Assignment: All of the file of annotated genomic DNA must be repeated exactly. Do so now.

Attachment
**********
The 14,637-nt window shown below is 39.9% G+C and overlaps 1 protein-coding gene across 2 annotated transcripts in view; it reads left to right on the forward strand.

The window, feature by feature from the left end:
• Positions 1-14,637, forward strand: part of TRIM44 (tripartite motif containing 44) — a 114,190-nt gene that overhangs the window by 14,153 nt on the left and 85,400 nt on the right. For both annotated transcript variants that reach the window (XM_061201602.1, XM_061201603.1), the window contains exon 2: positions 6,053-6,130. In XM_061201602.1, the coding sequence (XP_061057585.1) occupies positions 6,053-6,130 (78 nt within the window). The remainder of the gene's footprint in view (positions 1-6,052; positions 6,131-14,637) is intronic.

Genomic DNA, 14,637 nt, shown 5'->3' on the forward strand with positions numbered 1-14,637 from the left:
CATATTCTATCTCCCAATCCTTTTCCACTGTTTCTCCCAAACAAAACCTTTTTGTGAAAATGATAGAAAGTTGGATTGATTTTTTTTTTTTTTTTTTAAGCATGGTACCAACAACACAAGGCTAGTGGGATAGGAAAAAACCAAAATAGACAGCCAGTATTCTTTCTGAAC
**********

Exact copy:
The 14,637-nt window shown below is 39.9% G+C and overlaps 1 protein-coding gene across 2 annotated transcripts in view; it reads left to right on the forward strand.

The window, feature by feature from the left end:
• Positions 1-14,637, forward strand: part of TRIM44 (tripartite motif containing 44) — a 114,190-nt gene that overhangs the window by 14,153 nt on the left and 85,400 nt on the right. For both annotated transcript variants that reach the window (XM_061201602.1, XM_061201603.1), the window contains exon 2: positions 6,053-6,130. In XM_061201602.1, the coding sequence (XP_061057585.1) occupies positions 6,053-6,130 (78 nt within the window). The remainder of the gene's footprint in view (positions 1-6,052; positions 6,131-14,637) is intronic.

Genomic DNA, 14,637 nt, shown 5'->3' on the forward strand with positions numbered 1-14,637 from the left:
CATATTCTATCTCCCAATCCTTTTCCACTGTTTCTCCCAAACAAAACCTTTTTGTGAAAATGATAGAAAGTTGGATTGATTTTTTTTTTTTTTTTTTAAGCATGGTACCAACAACACAAGGCTAGTGGGATAGGAAAAAACCAAAATAGACAGCCAGTATTCTTTCTGAAC